Rule Makers don't just roll over, so don't be hasty about discarding a great company. The best businesses are few and far between, so once you find these gems, you'll want to hang on tight. One of the more substantial advantages of buy-and-hold investing is the opportunity to defer capital gains taxes into the distant future. Uncle Sam will give you an interest-free loan on this tax obligation as long as you don't sell. By avoiding the monetary costs of churning your account, you'll be substantially more likely to beat the market

But if your research indicates that a competitor is on its way to usurping your Rule Maker's throne, or if some other serious non-resolvable problem arises, then you may need to consider selling. That'll be the topic of tomorrow's report.

As always, if you have any questions, drop a note in one of our Rule Maker folders, linked below. The Rule Maker Beginners board is especially conducive to that question you have in your mind right now, which you might think is too "dumb" to ask. C'mon over -- answers and help are awaitin'.

Finally, here's a little FYI -- the Rule Maker has some pretty cool free e-mail services that are linked at the top-right corner of this page. You can e-mail this article to a friend, or even sign up to get the Rule Maker sent to your e-mail box every night -- free!

Have a great night!


 




Rule Maker Portfolio

8/17/99 Closing Numbers
Ticker Company Dly Pr Chg Price
AXPAMER EXPRESS3/8$140.25
CHVCHEVRON CORP-1/2$95.38
CSCOCISCO SYSTEMS3/4$64.25
DPHDELPHI AUTOMOTIVE SYSTEMS-3/16$18.38
EKEASTMAN KODAK2$73.00
GMGENL MOTORS15/16$62.63
GPSGAP INC-15/16$41.63
INTCINTEL CORP7/16$79.00
KOCOCA-COLA CO3/4$60.13
MSFTMICROSOFT CORP1/4$84.56
PFEPFIZER, INC11/16$35.56
SGPSCHERING-PLOUGH1/16$49.75
TROWT.ROWE PRICE ASSOC-1/8$33.38
XONEXXON CORP1/4$81.81
YHOOYAHOO INC3/8$138.88

  Day Week Month Year
To Date
Since
1/5/98
Annualized
Rule Maker .78% 1.10% 1.72% 11.92% 45.29% 26.07%
S&P 500 1.01% 1.24% 1.16% 9.35% 37.57% 21.87%
S&P 500(DR) .99% 1.23% 1.15% 9.85% 39.35% 22.84%
S&P 500(DCA) n/a n/a n/a n/a 24.39% 14.49%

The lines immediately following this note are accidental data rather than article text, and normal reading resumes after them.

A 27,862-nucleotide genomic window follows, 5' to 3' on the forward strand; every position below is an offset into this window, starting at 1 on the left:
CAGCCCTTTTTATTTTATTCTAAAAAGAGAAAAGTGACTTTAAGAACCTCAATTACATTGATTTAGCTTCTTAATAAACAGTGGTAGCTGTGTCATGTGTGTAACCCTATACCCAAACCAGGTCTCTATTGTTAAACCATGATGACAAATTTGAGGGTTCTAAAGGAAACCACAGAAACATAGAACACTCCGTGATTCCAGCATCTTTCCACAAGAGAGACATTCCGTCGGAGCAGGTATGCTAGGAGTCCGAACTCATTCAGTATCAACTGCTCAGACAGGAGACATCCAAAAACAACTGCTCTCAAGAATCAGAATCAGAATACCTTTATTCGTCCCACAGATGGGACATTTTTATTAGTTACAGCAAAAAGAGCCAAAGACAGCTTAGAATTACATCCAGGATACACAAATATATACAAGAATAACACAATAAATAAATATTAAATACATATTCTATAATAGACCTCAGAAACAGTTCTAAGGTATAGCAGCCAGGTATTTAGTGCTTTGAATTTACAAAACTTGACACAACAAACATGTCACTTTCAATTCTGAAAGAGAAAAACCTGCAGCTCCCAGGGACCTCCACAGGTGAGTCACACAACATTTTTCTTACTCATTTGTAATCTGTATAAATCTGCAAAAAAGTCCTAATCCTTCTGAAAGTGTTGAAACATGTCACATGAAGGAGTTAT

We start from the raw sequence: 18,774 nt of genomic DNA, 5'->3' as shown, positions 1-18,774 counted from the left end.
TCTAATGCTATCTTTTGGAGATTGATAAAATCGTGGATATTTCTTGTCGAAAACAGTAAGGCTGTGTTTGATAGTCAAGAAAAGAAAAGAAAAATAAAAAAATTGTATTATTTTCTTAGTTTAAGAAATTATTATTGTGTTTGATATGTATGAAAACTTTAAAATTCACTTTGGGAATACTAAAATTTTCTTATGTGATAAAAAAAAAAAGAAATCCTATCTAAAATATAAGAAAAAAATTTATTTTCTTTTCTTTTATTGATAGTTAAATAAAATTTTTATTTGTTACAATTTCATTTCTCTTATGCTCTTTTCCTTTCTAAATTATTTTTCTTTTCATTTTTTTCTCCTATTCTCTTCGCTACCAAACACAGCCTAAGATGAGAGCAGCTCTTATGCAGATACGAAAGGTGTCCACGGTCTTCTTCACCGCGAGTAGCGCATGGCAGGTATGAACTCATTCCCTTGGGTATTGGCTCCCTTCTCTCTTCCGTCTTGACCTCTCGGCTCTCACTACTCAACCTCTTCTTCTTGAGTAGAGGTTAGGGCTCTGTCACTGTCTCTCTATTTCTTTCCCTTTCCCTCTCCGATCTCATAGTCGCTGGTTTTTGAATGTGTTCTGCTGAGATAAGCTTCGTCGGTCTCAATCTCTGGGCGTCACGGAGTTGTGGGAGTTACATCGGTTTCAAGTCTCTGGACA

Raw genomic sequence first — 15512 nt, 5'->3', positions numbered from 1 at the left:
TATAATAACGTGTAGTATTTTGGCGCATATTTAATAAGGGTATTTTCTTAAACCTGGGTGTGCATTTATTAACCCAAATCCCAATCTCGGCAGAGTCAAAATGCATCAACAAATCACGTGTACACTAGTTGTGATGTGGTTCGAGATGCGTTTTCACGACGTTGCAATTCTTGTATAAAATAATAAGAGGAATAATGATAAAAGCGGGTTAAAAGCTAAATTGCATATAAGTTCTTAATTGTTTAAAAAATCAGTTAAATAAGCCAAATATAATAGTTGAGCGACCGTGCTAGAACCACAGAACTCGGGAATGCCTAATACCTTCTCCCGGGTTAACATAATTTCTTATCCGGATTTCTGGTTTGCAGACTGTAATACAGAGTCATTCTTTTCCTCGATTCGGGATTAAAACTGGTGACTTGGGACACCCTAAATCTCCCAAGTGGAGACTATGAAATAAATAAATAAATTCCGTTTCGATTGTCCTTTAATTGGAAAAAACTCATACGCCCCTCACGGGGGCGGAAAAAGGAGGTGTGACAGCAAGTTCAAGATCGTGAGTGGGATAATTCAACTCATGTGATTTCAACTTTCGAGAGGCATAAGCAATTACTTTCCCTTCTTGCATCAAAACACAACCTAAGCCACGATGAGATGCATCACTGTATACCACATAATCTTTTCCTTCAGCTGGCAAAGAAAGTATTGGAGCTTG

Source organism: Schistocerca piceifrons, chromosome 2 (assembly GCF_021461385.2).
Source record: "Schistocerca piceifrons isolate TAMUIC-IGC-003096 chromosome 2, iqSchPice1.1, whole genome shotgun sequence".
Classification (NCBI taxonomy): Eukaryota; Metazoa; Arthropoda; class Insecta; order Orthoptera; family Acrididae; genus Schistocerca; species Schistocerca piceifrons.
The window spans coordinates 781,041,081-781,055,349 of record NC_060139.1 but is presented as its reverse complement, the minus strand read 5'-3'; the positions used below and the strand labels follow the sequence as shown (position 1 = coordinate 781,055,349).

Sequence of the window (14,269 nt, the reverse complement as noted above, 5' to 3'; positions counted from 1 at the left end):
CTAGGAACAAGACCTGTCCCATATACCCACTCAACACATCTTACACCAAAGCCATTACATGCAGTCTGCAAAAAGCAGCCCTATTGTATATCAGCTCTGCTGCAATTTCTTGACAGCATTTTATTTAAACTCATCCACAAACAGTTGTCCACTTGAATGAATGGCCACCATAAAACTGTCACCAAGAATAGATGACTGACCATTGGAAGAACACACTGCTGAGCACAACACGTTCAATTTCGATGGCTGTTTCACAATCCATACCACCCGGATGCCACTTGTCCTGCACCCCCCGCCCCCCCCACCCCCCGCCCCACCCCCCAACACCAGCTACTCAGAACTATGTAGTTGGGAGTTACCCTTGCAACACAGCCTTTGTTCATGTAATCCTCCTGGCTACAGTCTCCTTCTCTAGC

NASDAQ .98% 1.37% 1.24% 21.82% 67.57% 37.73%

Trade Date # Shares Ticker Cost/Share Price LT % Val Chg
6/23/9868CSCO28.784$64.25123.22%
2/3/9854MSFT45.135$84.5687.36%
5/1/9882GPS22.708$41.6383.31%
2/13/9852INTC46.928$79.0068.34%
5/26/9818AXP104.067$140.2534.77%
2/3/9866PFE27.433$35.5629.63%
3/12/9820XON64.335$81.8127.17%
3/12/9820EK63.148$73.0015.60%
3/12/9815CHV83.343$95.3814.44%
2/17/9916YHOO126.309$138.889.95%
3/12/9811DPH17.190$18.386.89%
3/12/9817GM60.400$62.633.68%
8/21/9844SGP47.993$49.753.66%
2/3/9856TROW33.673$33.38-0.89%
2/27/9827KO69.107$60.13-13.00%

Trade Date # Shares Ticker Cost Value LT $ Val Ch
6/23/9868CSCO$1,957.28$4,369.00$2,411.72
2/3/9854MSFT$2,437.28$4,566.38$2,129.10
2/13/9852INTC$2,440.28$4,108.00$1,667.72
5/1/9882GPS$1,862.06$3,413.25$1,551.19
5/26/9818AXP$1,873.20$2,524.50$651.30
2/3/9866PFE$1,810.58$2,347.13$536.55
3/12/9820XON$1,286.70$1,636.25$349.55
2/17/9916YHOO$2,020.95$2,222.00$201.05
3/12/9820EK$1,262.95$1,460.00$197.05
3/12/9815CHV$1,250.14$1,430.63$180.49
8/21/9844SGP$2,111.70$2,189.00$77.30
3/12/9817GM$1,026.80$1,064.63$37.82
3/12/9811DPH$189.09$202.13$13.04
2/3/9856TROW$1,885.70$1,869.00($16.70)
2/27/9827KO$1,865.89$1,623.38($242.51)
  Cash: $100.80  
  Total: $35,126.05  


Notes
The Rule Maker Portfolio began with $20,000 on February 2, 1998, and it added $2,000 in August 1998 and February 1999. Beginning in July 1999, $500 in cash (which is soon invested in stocks) is added every month.